I guess in your early 30's it's still a bit early to be nostalgic. Still, I cannot forget a world where the food was a juicy steak, men were having whiskey and cigarettes on the plane, milk came from cows and did not grow on soy fields and coffee was sweet thanks to real sugar. Transmissions were manual, handbrakes were levers, not buttons, the sound of an exhaust pipe was better than the London Philharmonic Orchestra and an engine was a greasy V8.
Yet, I'm standing here like Hobart Floyt, Functionary, Third Class, scared of Earth Service to my bones. Their judgement is imminent, for the guilty pleasure of driving a real car became a capital offense against beloved Terra and its fair citizens. But I may get another chance from Citizen Ash, judge, jury and executioner of the Earth Service: aggressive behavior modification. And his means? The Prius+.
“Know your enemy,” I exclaimed and I jumped in the car. I was determined that I would do the nastiest review in the business: no household appliance would get the best of me! I tried to pick on anything and everything. I already knew the shape of the Prius. Such a rolling USB mouse is hard to miss. But what's this? The Prius+ actually looks good, with the addition to the back. Toyota pulled it off: they built an MPV that doesn't look like a half consumed, van-shaped lollipop.
Well, Toyota doesn't really consider it an MPV, neither an estate. It's something in between, bigger, more versatile. Their consumer surveys showed than neither the Japanese nor the US market fancies those two categories. That is why it's sold in the US with five seats and with the heavier, bigger NiMH batteries. This, however, takes away the true selling point of the Plus over the normal Prius. Truth to be told though, it does have 784 litres of trunkspace without the extra bench in the back. For the third row to fit in, the seven-seater Prius+ got a set of Li-Ion batteries that fit neatly under the driver's armrest. Thanks to that setup – behind the unwanted relatives condemned to the third row –, there is still 232 litres of space.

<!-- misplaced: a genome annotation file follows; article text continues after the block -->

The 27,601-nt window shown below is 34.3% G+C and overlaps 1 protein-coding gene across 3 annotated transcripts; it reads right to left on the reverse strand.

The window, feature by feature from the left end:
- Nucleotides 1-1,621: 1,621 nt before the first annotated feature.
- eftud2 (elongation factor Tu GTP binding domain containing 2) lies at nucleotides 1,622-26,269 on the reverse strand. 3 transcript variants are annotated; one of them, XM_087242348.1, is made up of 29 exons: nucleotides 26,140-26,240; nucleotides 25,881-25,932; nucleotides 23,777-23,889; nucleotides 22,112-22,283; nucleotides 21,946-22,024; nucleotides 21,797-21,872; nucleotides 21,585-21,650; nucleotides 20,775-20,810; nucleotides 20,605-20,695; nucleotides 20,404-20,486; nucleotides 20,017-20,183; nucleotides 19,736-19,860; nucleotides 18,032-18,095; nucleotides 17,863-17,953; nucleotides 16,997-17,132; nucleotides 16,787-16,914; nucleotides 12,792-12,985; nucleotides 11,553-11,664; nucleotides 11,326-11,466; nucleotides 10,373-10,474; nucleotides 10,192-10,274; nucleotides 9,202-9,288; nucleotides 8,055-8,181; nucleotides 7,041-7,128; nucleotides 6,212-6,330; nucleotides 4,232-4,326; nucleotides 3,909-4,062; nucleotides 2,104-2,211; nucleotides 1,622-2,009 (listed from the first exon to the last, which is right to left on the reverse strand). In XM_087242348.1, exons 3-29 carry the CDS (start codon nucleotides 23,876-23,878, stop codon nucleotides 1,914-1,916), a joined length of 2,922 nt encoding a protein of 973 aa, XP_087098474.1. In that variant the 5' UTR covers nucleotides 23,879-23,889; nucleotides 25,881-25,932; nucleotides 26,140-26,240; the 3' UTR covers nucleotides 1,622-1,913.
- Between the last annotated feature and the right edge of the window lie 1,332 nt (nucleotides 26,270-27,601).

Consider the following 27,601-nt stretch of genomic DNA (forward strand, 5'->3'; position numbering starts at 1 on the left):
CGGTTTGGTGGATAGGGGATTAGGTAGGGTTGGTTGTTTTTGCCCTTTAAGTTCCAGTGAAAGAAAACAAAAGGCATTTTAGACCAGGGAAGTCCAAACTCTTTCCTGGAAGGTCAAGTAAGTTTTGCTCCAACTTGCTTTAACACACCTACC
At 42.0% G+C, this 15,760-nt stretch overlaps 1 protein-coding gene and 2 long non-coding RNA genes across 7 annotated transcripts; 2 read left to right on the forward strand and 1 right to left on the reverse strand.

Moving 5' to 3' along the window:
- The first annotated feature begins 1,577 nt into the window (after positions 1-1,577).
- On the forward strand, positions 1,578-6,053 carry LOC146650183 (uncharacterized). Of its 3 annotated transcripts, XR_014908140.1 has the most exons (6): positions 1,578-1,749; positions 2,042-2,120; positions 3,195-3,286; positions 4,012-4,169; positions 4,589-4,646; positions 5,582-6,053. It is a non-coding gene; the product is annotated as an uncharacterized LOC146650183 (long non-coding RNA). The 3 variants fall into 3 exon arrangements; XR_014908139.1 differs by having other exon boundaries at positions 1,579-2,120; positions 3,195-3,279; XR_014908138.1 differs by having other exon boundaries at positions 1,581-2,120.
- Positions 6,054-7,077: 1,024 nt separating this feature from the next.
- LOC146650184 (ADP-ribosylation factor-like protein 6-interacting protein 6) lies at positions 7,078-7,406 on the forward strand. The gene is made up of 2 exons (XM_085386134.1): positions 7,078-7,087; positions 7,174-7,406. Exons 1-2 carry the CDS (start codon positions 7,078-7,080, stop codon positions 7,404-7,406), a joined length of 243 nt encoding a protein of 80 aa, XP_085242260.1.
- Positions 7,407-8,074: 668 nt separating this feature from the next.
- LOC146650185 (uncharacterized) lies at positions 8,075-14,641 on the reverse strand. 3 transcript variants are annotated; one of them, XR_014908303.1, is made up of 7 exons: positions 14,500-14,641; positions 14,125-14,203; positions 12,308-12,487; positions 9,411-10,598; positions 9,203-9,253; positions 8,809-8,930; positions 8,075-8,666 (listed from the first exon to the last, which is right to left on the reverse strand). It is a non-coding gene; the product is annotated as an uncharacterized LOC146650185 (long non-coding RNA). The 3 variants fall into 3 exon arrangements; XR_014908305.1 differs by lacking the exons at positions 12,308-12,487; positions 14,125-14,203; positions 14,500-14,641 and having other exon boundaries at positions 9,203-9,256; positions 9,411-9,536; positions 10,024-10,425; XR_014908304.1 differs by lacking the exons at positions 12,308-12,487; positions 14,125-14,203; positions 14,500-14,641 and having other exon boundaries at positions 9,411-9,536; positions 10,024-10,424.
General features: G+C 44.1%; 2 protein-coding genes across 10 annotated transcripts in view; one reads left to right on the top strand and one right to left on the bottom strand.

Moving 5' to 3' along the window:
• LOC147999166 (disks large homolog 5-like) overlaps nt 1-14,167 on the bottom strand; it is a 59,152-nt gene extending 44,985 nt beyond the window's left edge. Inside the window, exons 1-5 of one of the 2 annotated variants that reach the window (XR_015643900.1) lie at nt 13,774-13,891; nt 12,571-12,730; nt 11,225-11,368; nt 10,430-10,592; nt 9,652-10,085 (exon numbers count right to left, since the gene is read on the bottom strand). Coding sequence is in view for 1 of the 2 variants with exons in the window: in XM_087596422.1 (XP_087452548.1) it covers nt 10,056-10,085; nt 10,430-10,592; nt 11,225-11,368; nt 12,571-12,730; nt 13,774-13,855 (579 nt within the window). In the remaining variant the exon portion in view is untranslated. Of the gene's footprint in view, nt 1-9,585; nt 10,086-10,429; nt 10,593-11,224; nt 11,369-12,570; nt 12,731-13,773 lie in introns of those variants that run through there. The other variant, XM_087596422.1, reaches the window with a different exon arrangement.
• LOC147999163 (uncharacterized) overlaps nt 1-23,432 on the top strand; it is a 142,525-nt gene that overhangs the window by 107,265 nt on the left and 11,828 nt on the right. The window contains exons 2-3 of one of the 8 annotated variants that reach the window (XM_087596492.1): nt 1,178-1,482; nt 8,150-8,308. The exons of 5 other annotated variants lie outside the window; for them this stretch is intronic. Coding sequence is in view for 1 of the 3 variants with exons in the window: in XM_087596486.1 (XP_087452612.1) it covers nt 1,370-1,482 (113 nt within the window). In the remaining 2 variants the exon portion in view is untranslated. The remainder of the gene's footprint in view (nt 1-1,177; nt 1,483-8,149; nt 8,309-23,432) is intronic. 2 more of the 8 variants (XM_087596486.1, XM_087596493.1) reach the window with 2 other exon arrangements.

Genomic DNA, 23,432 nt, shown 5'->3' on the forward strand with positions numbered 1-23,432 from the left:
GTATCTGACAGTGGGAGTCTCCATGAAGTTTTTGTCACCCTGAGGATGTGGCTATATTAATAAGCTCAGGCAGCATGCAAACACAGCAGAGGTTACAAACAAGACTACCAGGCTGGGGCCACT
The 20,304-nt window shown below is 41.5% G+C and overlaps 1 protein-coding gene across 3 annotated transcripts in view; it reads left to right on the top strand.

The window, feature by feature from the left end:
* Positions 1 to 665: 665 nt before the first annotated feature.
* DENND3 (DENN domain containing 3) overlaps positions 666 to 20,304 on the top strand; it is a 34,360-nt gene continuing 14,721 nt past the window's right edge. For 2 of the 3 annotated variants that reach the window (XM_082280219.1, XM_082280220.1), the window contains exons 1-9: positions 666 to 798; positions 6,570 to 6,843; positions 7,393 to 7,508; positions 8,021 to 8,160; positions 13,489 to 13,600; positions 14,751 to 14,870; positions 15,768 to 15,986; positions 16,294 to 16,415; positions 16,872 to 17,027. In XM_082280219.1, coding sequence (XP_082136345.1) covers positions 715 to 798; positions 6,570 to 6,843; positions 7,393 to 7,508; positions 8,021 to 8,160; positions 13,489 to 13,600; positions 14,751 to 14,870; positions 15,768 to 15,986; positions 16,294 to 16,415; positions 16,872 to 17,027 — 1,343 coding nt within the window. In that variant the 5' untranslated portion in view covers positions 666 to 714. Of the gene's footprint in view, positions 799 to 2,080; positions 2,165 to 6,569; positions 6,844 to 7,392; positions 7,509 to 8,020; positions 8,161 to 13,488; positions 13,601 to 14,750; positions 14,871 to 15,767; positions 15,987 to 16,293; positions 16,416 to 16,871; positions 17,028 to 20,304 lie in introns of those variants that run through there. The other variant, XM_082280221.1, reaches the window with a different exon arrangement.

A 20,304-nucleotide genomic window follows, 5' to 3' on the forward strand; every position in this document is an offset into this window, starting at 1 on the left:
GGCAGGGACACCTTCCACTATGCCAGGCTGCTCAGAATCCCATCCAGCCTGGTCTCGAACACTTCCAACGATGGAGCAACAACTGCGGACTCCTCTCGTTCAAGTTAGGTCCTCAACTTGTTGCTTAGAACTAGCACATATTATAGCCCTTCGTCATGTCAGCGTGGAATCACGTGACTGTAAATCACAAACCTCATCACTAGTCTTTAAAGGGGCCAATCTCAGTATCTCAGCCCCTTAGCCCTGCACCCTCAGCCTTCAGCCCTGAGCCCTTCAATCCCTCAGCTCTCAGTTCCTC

After being sidetracked by boring facts, let me get back to nitpicking. The gearlever or shifter or choose-the-direction-switch reminded me of the late Tomy Turbo, both in looks and in quality. Interestingly, it didn't disturb me because I wanted to hate the Prius+. It bugged me because the inside of the car is such a cozy, quality place that the lever just didn't fit in. Actually, it was a disgrace to the dashboard, which was covered with a material that looked like a seventies wallpaper, without the fifty shades of brown.
The shape of the steering wheel, or to be more accurate, the steering egg was a bit puzzling. According to a guy at Toyota, the shape serves two purposes. It's easier to get in and more importantly, it pushes the driver to hold it at 3 and 9 o'clock, making it easier to feel and correct the movement of the car, should it lose traction and go sideways. Like that ever happens to a Prius+.
Toyotologia calls their version of stability control VSC+ and it means getting automatically involved in the steering, braking and power output. If in danger, it defines the ideal angle for the steering wheel by turning down on the power steering over and under the optimum. It's nothing new in the industry, but it's still a useful option to have.
This of course is only theory, because in practice I don't know how you could lose control over such a big lug with 136 measly horses anywhere, except on pure ice. The power comes from the combination of a 1.8, Atkinson-cycle, gasoline engine and an 82 PS electric motor, propelling the Prius+ from standstill to a hundred in 11.3 very dull seconds. Allegedly. In reality I cannot imagine a situation where a Prius+ owner would switch into Power Mode (please don't laugh) and floor it. The behavior modification is that aggressive.